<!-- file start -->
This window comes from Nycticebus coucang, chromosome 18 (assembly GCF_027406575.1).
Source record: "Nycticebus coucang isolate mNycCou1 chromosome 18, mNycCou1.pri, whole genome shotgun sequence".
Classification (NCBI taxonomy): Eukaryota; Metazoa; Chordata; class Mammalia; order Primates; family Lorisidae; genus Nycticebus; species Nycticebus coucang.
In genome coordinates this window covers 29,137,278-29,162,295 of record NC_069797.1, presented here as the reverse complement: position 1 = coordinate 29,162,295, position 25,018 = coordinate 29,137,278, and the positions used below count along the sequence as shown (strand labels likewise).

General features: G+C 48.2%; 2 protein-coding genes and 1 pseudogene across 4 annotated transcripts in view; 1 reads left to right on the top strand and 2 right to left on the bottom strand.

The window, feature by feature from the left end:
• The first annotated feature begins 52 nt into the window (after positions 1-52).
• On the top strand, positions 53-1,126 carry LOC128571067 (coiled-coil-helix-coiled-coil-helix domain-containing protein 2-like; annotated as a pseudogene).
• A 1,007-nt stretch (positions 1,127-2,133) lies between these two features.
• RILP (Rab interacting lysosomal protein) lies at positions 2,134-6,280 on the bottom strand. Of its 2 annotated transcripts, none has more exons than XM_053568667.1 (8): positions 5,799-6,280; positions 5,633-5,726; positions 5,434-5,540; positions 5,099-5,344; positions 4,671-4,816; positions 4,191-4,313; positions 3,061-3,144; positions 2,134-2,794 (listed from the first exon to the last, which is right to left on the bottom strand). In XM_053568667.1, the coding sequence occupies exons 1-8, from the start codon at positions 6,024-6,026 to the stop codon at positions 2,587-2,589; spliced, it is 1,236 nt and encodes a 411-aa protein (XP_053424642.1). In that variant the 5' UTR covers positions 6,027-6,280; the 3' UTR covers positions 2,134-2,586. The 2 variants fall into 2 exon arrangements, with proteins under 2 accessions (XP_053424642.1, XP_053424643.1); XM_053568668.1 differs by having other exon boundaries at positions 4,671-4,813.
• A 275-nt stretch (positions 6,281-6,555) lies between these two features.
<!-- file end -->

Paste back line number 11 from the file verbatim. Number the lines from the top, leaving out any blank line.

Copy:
• A 275-nt stretch (positions 6,281-6,555) lies between these two features.